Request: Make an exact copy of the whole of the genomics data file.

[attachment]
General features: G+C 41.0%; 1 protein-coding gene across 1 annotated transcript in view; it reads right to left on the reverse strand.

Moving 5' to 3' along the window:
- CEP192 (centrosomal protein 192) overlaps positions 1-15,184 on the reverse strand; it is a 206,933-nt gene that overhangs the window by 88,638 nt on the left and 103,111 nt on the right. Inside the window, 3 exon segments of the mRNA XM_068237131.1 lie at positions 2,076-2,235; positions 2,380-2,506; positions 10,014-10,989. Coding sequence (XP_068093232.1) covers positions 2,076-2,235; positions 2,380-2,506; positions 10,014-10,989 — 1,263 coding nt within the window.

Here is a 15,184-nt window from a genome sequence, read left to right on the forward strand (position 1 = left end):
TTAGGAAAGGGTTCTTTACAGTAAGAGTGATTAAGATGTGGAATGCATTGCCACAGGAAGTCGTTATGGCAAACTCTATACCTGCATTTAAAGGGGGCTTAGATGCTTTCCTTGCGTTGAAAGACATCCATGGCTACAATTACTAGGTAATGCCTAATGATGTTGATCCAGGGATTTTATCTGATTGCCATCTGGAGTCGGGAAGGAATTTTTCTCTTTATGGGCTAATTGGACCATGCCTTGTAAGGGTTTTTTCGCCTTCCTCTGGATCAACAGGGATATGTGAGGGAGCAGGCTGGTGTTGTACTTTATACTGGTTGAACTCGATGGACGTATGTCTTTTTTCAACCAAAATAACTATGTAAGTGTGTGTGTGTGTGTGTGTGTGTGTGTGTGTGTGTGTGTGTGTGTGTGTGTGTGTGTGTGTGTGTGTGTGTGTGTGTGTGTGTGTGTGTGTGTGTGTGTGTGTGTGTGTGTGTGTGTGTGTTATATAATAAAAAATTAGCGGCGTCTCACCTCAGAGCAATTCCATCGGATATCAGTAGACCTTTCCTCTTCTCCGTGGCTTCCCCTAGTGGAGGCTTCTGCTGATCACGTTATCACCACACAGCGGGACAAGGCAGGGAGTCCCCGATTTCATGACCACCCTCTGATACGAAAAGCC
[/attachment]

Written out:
General features: G+C 41.0%; 1 protein-coding gene across 1 annotated transcript in view; it reads right to left on the reverse strand.

Moving 5' to 3' along the window:
- CEP192 (centrosomal protein 192) overlaps positions 1-15,184 on the reverse strand; it is a 206,933-nt gene that overhangs the window by 88,638 nt on the left and 103,111 nt on the right. Inside the window, 3 exon segments of the mRNA XM_068237131.1 lie at positions 2,076-2,235; positions 2,380-2,506; positions 10,014-10,989. Coding sequence (XP_068093232.1) covers positions 2,076-2,235; positions 2,380-2,506; positions 10,014-10,989 — 1,263 coding nt within the window.

Here is a 15,184-nt window from a genome sequence, read left to right on the forward strand (position 1 = left end):
TTAGGAAAGGGTTCTTTACAGTAAGAGTGATTAAGATGTGGAATGCATTGCCACAGGAAGTCGTTATGGCAAACTCTATACCTGCATTTAAAGGGGGCTTAGATGCTTTCCTTGCGTTGAAAGACATCCATGGCTACAATTACTAGGTAATGCCTAATGATGTTGATCCAGGGATTTTATCTGATTGCCATCTGGAGTCGGGAAGGAATTTTTCTCTTTATGGGCTAATTGGACCATGCCTTGTAAGGGTTTTTTCGCCTTCCTCTGGATCAACAGGGATATGTGAGGGAGCAGGCTGGTGTTGTACTTTATACTGGTTGAACTCGATGGACGTATGTCTTTTTTCAACCAAAATAACTATGTAAGTGTGTGTGTGTGTGTGTGTGTGTGTGTGTGTGTGTGTGTGTGTGTGTGTGTGTGTGTGTGTGTGTGTGTGTGTGTGTGTGTGTGTGTGTGTGTGTGTGTGTGTGTGTGTGTGTGTGTGTGTTATATAATAAAAAATTAGCGGCGTCTCACCTCAGAGCAATTCCATCGGATATCAGTAGACCTTTCCTCTTCTCCGTGGCTTCCCCTAGTGGAGGCTTCTGCTGATCACGTTATCACCACACAGCGGGACAAGGCAGGGAGTCCCCGATTTCATGACCACCCTCTGATACGAAAAGCC